The Juukan Gorge rock shelters were of “the highest archaeological significance in Australia”, experts said. Dating back more than 40,000 years, the caves in the western Pilbara region had yielded artefacts including ancient tools and 4,000-year-old plaited human hair.
Indeed, Michael Slack, an archaeologist, wrote in a 2018 report to Rio Tinto that the caves had “the amazing potential to radically change our understanding of the earliest human behaviour in Australia”.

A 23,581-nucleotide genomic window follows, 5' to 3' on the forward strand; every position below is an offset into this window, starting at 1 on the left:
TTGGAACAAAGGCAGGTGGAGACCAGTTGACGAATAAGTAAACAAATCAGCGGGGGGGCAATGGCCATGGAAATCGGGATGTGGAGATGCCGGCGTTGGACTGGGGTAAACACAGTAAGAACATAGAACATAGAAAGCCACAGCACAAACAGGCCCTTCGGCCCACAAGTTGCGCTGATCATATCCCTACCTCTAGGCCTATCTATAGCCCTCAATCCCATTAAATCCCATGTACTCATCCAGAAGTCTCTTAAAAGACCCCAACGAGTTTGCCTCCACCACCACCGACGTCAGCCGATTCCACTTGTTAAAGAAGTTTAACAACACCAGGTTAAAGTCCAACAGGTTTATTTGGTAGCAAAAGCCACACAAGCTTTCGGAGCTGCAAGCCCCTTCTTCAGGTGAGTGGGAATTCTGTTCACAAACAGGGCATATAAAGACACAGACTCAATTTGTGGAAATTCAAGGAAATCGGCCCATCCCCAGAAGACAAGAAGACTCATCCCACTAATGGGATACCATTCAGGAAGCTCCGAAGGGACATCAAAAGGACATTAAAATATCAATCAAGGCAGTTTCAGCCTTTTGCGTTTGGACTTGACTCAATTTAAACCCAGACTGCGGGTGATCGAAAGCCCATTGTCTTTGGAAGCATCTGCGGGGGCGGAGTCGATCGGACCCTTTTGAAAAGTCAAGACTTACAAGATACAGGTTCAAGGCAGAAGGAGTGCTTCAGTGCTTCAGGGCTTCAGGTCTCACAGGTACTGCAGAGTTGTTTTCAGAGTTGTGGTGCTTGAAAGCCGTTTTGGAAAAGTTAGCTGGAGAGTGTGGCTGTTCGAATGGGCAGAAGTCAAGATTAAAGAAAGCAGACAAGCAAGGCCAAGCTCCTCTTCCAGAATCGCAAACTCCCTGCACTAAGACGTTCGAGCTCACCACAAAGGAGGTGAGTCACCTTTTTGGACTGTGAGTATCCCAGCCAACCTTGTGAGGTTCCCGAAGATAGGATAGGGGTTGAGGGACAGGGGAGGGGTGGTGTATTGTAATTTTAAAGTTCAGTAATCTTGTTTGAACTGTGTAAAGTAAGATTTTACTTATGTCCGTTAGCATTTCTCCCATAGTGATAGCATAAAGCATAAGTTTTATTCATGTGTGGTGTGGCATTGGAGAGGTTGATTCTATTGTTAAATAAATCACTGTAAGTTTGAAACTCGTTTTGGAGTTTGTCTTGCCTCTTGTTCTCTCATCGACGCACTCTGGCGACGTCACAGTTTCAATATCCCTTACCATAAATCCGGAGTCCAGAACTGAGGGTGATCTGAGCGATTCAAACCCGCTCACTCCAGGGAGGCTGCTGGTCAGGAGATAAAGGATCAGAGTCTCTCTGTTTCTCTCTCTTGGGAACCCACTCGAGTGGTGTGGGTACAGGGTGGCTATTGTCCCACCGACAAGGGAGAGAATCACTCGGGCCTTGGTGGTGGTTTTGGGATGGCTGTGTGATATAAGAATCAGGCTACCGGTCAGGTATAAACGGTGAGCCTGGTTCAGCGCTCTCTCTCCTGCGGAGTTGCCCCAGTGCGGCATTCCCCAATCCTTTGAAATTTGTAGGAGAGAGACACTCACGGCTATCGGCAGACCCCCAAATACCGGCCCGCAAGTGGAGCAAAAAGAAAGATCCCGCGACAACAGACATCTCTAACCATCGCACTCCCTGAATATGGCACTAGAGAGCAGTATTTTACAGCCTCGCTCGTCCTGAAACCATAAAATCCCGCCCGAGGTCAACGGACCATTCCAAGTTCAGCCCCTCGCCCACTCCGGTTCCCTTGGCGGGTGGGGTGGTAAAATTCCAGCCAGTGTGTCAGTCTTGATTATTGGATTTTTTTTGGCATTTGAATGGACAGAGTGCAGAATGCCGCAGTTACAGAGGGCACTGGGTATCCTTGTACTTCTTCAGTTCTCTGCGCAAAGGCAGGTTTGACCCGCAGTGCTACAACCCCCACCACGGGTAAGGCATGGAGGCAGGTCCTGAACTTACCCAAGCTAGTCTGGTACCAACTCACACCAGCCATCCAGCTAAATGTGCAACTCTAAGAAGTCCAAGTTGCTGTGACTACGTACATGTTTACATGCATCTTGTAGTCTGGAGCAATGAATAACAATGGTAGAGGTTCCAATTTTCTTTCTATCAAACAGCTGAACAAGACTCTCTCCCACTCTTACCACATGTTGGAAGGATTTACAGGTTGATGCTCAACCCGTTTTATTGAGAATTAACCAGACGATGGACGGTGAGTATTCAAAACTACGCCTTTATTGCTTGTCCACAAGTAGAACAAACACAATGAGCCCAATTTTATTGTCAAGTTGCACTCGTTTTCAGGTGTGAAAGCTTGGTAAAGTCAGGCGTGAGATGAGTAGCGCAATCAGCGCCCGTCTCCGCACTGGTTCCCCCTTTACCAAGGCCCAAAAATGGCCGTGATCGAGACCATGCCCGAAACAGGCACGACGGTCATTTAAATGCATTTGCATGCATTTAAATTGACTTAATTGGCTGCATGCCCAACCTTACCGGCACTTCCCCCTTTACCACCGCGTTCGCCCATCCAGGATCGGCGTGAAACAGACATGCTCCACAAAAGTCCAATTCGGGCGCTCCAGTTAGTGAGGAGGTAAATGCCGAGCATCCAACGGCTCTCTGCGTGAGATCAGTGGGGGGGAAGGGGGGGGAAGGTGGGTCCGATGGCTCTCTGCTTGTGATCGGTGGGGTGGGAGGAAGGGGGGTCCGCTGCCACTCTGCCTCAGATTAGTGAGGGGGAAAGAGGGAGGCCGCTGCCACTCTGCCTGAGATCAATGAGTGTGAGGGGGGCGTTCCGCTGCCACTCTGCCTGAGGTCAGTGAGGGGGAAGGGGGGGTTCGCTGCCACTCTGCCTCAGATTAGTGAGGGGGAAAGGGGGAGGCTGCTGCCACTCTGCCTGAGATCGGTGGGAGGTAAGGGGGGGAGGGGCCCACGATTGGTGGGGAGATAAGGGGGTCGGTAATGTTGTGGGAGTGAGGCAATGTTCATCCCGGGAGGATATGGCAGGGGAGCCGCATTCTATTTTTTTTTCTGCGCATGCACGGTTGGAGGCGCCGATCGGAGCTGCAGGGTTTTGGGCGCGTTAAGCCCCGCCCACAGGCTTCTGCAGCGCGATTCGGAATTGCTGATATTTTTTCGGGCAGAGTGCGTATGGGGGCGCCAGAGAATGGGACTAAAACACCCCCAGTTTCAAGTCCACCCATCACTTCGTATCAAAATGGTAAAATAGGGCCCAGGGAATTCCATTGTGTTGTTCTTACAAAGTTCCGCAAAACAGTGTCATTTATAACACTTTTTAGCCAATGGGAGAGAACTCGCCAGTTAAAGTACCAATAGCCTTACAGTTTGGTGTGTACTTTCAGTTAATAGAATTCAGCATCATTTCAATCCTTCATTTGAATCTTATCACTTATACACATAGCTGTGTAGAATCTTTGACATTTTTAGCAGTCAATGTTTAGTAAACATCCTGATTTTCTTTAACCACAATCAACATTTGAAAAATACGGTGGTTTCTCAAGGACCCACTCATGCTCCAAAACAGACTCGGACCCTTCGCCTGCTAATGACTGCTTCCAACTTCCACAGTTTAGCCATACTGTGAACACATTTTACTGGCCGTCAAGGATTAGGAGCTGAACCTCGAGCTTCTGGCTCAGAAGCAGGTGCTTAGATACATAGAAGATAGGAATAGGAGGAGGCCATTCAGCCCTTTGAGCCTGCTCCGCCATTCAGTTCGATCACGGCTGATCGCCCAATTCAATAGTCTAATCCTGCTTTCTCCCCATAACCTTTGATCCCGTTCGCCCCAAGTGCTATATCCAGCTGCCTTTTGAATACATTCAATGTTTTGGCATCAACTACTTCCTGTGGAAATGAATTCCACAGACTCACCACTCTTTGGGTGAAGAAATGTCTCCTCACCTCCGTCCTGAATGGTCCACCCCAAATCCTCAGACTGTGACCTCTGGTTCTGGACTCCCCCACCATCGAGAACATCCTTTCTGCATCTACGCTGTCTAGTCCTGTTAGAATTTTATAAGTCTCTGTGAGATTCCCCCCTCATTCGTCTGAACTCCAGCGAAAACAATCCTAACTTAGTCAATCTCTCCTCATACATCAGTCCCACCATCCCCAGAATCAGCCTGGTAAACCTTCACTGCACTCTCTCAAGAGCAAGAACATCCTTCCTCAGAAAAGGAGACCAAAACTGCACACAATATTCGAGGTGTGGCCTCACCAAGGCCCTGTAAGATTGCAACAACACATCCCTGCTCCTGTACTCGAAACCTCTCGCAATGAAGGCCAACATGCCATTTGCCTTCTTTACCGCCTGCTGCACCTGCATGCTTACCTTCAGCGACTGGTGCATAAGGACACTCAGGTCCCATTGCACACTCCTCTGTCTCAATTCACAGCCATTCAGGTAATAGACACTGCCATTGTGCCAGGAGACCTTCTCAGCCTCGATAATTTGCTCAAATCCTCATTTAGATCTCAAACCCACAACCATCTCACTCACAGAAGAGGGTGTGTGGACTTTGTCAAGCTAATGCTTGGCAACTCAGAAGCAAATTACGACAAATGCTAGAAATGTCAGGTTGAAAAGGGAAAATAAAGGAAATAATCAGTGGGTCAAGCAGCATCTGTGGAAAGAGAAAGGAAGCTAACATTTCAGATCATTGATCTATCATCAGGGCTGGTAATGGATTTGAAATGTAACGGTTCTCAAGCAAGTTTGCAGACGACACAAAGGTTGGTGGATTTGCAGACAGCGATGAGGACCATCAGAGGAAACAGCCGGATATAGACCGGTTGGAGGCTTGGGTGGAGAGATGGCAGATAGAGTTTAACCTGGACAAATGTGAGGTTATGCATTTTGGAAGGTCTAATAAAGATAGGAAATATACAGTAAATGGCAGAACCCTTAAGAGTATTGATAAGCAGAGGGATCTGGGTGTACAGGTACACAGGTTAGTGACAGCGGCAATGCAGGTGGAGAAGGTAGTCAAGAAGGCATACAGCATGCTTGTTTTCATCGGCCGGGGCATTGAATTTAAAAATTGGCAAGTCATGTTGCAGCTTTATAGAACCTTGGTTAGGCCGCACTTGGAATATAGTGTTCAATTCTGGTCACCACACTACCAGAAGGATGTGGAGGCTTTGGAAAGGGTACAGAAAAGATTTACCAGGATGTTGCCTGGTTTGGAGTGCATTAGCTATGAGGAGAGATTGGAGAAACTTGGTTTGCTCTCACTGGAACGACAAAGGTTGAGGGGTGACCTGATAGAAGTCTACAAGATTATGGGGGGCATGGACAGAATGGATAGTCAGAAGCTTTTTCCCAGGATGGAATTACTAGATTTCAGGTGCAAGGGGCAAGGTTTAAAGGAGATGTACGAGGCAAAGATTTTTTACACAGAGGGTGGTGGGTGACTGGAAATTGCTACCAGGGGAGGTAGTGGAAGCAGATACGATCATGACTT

Yet on Sunday, May 24, Rio Tinto detonated dozens of tonnes of explosives in holes that it had drilled beneath the shelters, largely destroying them to gain access to eight million tonnes of iron ore. Almost four months of sustained criticism that followed culminated yesterday in Jean-Sébastien Jacques losing his job as chief executive
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